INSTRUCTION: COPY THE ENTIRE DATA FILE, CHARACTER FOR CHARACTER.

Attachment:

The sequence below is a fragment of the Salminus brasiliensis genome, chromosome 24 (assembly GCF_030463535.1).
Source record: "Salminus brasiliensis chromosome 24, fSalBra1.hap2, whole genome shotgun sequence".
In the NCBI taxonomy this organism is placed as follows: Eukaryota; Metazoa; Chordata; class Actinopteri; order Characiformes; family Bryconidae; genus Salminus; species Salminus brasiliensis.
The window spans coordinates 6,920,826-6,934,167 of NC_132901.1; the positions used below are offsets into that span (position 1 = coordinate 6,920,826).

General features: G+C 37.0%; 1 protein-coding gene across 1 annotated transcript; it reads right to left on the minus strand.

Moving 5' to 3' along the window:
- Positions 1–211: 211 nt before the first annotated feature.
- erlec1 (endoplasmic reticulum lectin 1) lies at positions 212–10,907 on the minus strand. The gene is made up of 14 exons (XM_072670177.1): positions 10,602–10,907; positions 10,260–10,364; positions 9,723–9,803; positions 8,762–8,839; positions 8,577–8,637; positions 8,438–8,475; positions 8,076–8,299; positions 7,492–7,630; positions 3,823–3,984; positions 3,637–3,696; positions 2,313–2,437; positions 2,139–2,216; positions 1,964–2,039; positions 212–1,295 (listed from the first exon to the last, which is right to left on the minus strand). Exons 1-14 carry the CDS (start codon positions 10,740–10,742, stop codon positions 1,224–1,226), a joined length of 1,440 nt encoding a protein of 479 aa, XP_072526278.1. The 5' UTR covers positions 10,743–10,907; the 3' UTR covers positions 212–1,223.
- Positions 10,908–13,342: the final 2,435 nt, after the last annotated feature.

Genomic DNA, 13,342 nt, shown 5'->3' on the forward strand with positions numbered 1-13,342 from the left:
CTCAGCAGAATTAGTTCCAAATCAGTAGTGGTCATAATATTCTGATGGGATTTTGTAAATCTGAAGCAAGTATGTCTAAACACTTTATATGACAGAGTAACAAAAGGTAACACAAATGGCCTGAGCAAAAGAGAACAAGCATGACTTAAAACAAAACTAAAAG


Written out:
The sequence below is a fragment of the Salminus brasiliensis genome, chromosome 24 (assembly GCF_030463535.1).
Source record: "Salminus brasiliensis chromosome 24, fSalBra1.hap2, whole genome shotgun sequence".
In the NCBI taxonomy this organism is placed as follows: Eukaryota; Metazoa; Chordata; class Actinopteri; order Characiformes; family Bryconidae; genus Salminus; species Salminus brasiliensis.
The window spans coordinates 6,920,826-6,934,167 of NC_132901.1; the positions used below are offsets into that span (position 1 = coordinate 6,920,826).

General features: G+C 37.0%; 1 protein-coding gene across 1 annotated transcript; it reads right to left on the minus strand.

Moving 5' to 3' along the window:
- Positions 1–211: 211 nt before the first annotated feature.
- erlec1 (endoplasmic reticulum lectin 1) lies at positions 212–10,907 on the minus strand. The gene is made up of 14 exons (XM_072670177.1): positions 10,602–10,907; positions 10,260–10,364; positions 9,723–9,803; positions 8,762–8,839; positions 8,577–8,637; positions 8,438–8,475; positions 8,076–8,299; positions 7,492–7,630; positions 3,823–3,984; positions 3,637–3,696; positions 2,313–2,437; positions 2,139–2,216; positions 1,964–2,039; positions 212–1,295 (listed from the first exon to the last, which is right to left on the minus strand). Exons 1-14 carry the CDS (start codon positions 10,740–10,742, stop codon positions 1,224–1,226), a joined length of 1,440 nt encoding a protein of 479 aa, XP_072526278.1. The 5' UTR covers positions 10,743–10,907; the 3' UTR covers positions 212–1,223.
- Positions 10,908–13,342: the final 2,435 nt, after the last annotated feature.

Genomic DNA, 13,342 nt, shown 5'->3' on the forward strand with positions numbered 1-13,342 from the left:
CTCAGCAGAATTAGTTCCAAATCAGTAGTGGTCATAATATTCTGATGGGATTTTGTAAATCTGAAGCAAGTATGTCTAAACACTTTATATGACAGAGTAACAAAAGGTAACACAAATGGCCTGAGCAAAAGAGAACAAGCATGACTTAAAACAAAACTAAAAG